Project Overview: Gender and Race Inference from Names

Project Overview: Gender and Race Inference from Names

This project provides a robust solution for converting a dataset of names in a CSV format into inferred gender and race information, with an option to include ZIP code data. It comprises a comprehensive suite of tools and Python scripts, each contributing to different stages of the data processing pipeline. From data cleaning to API calls, testing, validation, and application to CSV files, this repository is structured to handle the entire workflow efficiently. This README offers a detailed overview of the functionalities and structure of these scripts, guiding users through the process of transforming names into valuable demographic insights.

Contents Overview

1. A collection of Python functions designed for cleaning and preprocessing name data. It includes functions to format names correctly from various input formats.
2. Contains functions to interact with the Namsor API, facilitating the inference of gender and race based on name data. It includes parallel processing capabilities and automatic ZIP code detection.
3. testing_file.ipynb: A Jupyter Notebook dedicated to testing the functionality of the data cleaning and API call processes under various scenarios.
4. validation_for_application.ipynb: This notebook is essential for validating the entire application pipeline, ensuring data integrity and accuracy. It demonstrates the model's performance using a sample dataset.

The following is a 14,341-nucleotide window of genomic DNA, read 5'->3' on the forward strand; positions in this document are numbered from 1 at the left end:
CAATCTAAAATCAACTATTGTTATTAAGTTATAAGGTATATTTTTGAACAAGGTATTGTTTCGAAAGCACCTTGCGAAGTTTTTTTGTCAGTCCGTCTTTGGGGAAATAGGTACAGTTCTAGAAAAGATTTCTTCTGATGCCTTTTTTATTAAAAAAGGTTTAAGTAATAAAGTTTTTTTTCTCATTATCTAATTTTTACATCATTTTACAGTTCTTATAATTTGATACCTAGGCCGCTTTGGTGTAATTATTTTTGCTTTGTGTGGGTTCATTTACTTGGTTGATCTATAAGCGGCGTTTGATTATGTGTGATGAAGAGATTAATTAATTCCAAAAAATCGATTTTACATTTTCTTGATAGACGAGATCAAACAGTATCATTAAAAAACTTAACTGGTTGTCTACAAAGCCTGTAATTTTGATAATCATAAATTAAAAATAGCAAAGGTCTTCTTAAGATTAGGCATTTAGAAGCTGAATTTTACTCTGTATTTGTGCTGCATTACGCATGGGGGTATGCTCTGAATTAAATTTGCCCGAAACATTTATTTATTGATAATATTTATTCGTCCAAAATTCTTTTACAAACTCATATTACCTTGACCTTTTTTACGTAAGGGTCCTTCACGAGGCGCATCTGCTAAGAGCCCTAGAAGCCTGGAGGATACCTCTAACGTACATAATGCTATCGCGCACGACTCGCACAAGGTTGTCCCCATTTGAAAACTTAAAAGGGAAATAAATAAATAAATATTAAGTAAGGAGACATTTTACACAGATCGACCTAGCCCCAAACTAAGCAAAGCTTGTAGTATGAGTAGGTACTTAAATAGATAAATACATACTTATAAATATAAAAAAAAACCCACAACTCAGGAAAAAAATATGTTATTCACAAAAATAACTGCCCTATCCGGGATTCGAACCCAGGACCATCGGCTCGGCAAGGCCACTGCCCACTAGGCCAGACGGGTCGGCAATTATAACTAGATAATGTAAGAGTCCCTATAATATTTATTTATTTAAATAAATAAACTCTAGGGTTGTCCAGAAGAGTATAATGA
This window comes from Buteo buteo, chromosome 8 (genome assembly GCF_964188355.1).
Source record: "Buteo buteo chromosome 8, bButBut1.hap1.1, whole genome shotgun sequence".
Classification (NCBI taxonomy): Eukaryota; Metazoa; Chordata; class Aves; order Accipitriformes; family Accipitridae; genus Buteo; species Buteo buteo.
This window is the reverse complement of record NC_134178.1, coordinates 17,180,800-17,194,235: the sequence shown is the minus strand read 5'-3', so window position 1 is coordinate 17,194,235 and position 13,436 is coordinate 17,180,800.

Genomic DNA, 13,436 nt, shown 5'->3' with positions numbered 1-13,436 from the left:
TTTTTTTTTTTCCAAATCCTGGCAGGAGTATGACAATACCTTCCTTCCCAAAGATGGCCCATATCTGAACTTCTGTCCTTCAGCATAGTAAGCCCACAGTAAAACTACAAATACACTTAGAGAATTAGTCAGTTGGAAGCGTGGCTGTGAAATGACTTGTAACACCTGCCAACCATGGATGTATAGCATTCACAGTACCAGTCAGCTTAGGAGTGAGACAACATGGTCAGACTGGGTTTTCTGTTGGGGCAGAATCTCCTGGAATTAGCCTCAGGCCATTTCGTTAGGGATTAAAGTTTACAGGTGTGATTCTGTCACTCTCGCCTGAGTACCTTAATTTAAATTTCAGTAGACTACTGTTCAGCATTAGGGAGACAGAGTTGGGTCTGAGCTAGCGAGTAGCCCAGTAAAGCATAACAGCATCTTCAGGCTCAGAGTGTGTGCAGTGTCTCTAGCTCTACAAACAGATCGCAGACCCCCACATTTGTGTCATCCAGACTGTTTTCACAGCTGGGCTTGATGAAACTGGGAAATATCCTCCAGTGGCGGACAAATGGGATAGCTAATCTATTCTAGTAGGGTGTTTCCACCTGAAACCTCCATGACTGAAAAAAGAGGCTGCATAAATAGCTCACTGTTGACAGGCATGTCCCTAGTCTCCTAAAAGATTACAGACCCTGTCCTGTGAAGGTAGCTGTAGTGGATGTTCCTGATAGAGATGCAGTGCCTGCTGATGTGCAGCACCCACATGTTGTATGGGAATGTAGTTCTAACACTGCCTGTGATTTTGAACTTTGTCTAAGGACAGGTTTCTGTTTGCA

5. apply_to_csv.ipynb: The primary interface for users, this Jupyter Notebook applies the developed functions to a user-provided CSV file containing names, outputting inferred gender and race data.

Usage Steps Overview

1. **CSV File Preparation**: Ensure your dataset is in a CSV format with columns titled 'First Name', 'Last Name', and optionally 'Middle Name' and 'zip'.
2. **Data Cleaning**: Utilize `` to format and clean your dataset. The script can handle various name formats and include ZIP code information if available.
3. **API Inference Calls**: With ``, make Namsor API calls to infer gender and race from the cleaned name data.
4. **Functionality Testing and Validation**: Use `testing_file.ipynb` for script testing and `validation_for_application.ipynb` to validate model accuracy on your data.
5. **Application to CSV**: Operate within `apply_to_csv.ipynb` to apply the entire process to your CSV file and receive a dataset enriched with inferred gender and race information.
This GitHub project offers a solution for demographic data analysis through name-based inferences, suitable for diverse applications in marketing, research, and beyond.

1. Cleaning Functions (``)

The `` script is designed to clean and preprocess name data for inference. The data needs to be formatted with columns for 'First Name', 'Last Name', and optionally 'Middle Name' and 'zip' for the final inference.

  • **`cleaning_type_1(df, name_set, zipcode_set)`**: This function is tailored for data where names are combined in one column, typically in the format "Last Name, First Name Middle Name". It separates these into distinct 'First Name', 'Middle Name' (optional), and 'Last Name' columns. Additionally, it can incorporate ZIP code data if provided in the `zipcode_set` parameter.